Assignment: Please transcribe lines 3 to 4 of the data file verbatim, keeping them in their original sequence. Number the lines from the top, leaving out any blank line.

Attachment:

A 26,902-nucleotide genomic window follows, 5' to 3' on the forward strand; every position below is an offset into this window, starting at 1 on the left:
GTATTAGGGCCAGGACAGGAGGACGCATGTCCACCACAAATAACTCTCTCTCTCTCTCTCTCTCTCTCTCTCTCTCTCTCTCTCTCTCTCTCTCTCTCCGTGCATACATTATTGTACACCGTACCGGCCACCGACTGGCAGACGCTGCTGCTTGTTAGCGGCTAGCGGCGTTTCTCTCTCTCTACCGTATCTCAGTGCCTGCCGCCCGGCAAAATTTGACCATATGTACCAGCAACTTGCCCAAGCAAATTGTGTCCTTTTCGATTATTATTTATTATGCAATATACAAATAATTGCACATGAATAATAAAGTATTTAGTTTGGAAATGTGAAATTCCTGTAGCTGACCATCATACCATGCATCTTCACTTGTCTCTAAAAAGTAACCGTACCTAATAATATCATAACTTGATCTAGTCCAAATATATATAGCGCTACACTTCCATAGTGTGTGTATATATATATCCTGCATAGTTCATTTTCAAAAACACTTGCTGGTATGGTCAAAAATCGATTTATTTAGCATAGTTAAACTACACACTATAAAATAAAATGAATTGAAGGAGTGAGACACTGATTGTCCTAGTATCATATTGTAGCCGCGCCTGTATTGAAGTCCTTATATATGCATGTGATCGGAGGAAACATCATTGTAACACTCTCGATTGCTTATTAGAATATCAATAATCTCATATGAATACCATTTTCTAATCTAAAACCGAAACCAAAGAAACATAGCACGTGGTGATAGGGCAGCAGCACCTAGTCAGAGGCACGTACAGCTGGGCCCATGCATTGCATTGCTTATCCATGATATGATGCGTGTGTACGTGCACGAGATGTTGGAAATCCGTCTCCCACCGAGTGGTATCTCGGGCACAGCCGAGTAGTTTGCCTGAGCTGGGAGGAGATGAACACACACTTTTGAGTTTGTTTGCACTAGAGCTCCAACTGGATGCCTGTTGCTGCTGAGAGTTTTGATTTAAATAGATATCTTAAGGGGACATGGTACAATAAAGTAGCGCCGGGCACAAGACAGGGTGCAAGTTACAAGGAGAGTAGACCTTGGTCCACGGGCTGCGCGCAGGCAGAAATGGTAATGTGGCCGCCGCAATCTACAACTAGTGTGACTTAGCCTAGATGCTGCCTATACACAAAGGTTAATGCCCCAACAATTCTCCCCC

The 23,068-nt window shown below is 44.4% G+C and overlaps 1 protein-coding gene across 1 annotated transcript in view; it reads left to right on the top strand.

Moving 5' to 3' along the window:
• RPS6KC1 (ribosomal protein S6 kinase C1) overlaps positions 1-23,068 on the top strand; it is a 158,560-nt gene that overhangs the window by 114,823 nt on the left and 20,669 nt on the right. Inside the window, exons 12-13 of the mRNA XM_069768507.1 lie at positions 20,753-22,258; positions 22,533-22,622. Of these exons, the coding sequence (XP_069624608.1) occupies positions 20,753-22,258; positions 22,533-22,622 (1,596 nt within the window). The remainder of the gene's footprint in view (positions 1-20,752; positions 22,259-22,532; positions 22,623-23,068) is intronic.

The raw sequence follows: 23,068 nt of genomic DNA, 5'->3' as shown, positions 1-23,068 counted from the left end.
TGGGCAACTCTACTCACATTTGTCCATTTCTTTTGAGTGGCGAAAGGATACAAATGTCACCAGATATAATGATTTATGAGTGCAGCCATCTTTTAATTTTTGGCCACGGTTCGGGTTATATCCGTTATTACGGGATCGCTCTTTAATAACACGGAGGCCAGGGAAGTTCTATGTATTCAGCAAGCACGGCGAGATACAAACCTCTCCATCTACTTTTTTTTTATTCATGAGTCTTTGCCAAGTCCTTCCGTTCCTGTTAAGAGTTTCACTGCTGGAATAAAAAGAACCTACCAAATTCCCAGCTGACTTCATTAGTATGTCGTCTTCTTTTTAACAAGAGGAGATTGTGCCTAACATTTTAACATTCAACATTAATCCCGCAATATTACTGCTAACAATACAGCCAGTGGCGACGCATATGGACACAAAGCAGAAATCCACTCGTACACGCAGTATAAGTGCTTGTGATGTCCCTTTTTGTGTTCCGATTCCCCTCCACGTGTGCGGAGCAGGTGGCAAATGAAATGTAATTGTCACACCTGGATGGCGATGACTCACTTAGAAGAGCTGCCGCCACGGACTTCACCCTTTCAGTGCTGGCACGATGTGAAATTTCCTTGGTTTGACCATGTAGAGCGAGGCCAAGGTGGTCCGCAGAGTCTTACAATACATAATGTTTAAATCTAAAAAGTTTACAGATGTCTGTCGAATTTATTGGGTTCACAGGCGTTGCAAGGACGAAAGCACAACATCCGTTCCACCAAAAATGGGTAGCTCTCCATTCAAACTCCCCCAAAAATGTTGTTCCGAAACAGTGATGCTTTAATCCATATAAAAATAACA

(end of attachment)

The 23,068-nt window shown below is 44.4% G+C and overlaps 1 protein-coding gene across 1 annotated transcript in view; it reads left to right on the top strand.

Moving 5' to 3' along the window: